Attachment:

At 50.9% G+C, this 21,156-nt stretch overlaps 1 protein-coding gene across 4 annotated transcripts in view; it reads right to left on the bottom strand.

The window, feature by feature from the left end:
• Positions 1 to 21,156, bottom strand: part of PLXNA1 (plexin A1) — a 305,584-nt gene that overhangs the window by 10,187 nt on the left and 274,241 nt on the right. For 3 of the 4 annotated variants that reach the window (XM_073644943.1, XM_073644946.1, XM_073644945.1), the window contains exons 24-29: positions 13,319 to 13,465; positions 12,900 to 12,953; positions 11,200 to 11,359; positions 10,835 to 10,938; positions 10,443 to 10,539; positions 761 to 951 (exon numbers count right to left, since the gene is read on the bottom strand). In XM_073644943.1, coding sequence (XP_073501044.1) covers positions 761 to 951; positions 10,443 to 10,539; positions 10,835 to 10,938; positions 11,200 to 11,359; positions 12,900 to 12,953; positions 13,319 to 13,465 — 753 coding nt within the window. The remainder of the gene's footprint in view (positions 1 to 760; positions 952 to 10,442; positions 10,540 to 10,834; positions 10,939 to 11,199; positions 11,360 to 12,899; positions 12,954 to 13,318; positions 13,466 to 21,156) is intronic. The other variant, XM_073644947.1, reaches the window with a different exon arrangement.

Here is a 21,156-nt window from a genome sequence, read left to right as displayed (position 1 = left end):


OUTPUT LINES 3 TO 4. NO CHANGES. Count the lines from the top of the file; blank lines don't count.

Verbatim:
• Positions 1 to 21,156, bottom strand: part of PLXNA1 (plexin A1) — a 305,584-nt gene that overhangs the window by 10,187 nt on the left and 274,241 nt on the right. For 3 of the 4 annotated variants that reach the window (XM_073644943.1, XM_073644946.1, XM_073644945.1), the window contains exons 24-29: positions 13,319 to 13,465; positions 12,900 to 12,953; positions 11,200 to 11,359; positions 10,835 to 10,938; positions 10,443 to 10,539; positions 761 to 951 (exon numbers count right to left, since the gene is read on the bottom strand). In XM_073644943.1, coding sequence (XP_073501044.1) covers positions 761 to 951; positions 10,443 to 10,539; positions 10,835 to 10,938; positions 11,200 to 11,359; positions 12,900 to 12,953; positions 13,319 to 13,465 — 753 coding nt within the window. The remainder of the gene's footprint in view (positions 1 to 760; positions 952 to 10,442; positions 10,540 to 10,834; positions 10,939 to 11,199; positions 11,360 to 12,899; positions 12,954 to 13,318; positions 13,466 to 21,156) is intronic. The other variant, XM_073644947.1, reaches the window with a different exon arrangement.

Here is a 21,156-nt window from a genome sequence, read left to right as displayed (position 1 = left end):